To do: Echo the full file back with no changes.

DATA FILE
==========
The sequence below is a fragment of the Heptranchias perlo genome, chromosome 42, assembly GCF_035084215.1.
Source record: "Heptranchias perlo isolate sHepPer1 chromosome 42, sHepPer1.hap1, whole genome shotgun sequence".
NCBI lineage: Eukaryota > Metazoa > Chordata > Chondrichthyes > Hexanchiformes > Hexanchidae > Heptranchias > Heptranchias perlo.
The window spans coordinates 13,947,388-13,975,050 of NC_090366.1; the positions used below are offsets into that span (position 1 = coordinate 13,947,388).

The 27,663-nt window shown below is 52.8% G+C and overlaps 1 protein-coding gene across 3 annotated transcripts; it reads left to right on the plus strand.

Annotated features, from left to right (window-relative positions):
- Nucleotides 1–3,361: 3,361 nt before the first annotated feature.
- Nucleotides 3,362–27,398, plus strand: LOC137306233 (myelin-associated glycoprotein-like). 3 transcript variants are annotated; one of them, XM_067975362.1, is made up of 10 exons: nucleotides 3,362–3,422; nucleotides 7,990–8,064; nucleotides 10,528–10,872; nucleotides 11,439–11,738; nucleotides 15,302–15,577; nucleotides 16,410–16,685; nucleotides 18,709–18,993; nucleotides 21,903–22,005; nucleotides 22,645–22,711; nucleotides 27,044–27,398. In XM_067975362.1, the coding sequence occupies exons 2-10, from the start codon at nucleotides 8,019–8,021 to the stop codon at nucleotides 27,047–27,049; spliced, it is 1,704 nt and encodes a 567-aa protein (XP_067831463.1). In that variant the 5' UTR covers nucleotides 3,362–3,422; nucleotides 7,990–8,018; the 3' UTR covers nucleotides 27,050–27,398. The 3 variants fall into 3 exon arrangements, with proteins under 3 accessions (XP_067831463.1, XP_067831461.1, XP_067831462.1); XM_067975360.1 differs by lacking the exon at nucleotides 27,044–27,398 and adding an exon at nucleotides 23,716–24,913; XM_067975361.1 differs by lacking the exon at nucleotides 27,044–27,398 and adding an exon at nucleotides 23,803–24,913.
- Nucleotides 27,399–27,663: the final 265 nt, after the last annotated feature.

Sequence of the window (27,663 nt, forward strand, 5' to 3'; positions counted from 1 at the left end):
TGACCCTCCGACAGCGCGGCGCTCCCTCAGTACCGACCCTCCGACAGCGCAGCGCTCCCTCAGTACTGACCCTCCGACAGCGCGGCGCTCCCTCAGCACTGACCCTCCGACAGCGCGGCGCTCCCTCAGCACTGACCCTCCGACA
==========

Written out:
The sequence below is a fragment of the Heptranchias perlo genome, chromosome 42, assembly GCF_035084215.1.
Source record: "Heptranchias perlo isolate sHepPer1 chromosome 42, sHepPer1.hap1, whole genome shotgun sequence".
NCBI lineage: Eukaryota > Metazoa > Chordata > Chondrichthyes > Hexanchiformes > Hexanchidae > Heptranchias > Heptranchias perlo.
The window spans coordinates 13,947,388-13,975,050 of NC_090366.1; the positions used below are offsets into that span (position 1 = coordinate 13,947,388).

The 27,663-nt window shown below is 52.8% G+C and overlaps 1 protein-coding gene across 3 annotated transcripts; it reads left to right on the plus strand.

Annotated features, from left to right (window-relative positions):
- Nucleotides 1–3,361: 3,361 nt before the first annotated feature.
- Nucleotides 3,362–27,398, plus strand: LOC137306233 (myelin-associated glycoprotein-like). 3 transcript variants are annotated; one of them, XM_067975362.1, is made up of 10 exons: nucleotides 3,362–3,422; nucleotides 7,990–8,064; nucleotides 10,528–10,872; nucleotides 11,439–11,738; nucleotides 15,302–15,577; nucleotides 16,410–16,685; nucleotides 18,709–18,993; nucleotides 21,903–22,005; nucleotides 22,645–22,711; nucleotides 27,044–27,398. In XM_067975362.1, the coding sequence occupies exons 2-10, from the start codon at nucleotides 8,019–8,021 to the stop codon at nucleotides 27,047–27,049; spliced, it is 1,704 nt and encodes a 567-aa protein (XP_067831463.1). In that variant the 5' UTR covers nucleotides 3,362–3,422; nucleotides 7,990–8,018; the 3' UTR covers nucleotides 27,050–27,398. The 3 variants fall into 3 exon arrangements, with proteins under 3 accessions (XP_067831463.1, XP_067831461.1, XP_067831462.1); XM_067975360.1 differs by lacking the exon at nucleotides 27,044–27,398 and adding an exon at nucleotides 23,716–24,913; XM_067975361.1 differs by lacking the exon at nucleotides 27,044–27,398 and adding an exon at nucleotides 23,803–24,913.
- Nucleotides 27,399–27,663: the final 265 nt, after the last annotated feature.

Sequence of the window (27,663 nt, forward strand, 5' to 3'; positions counted from 1 at the left end):
TGACCCTCCGACAGCGCGGCGCTCCCTCAGTACCGACCCTCCGACAGCGCAGCGCTCCCTCAGTACTGACCCTCCGACAGCGCGGCGCTCCCTCAGCACTGACCCTCCGACAGCGCGGCGCTCCCTCAGCACTGACCCTCCGACA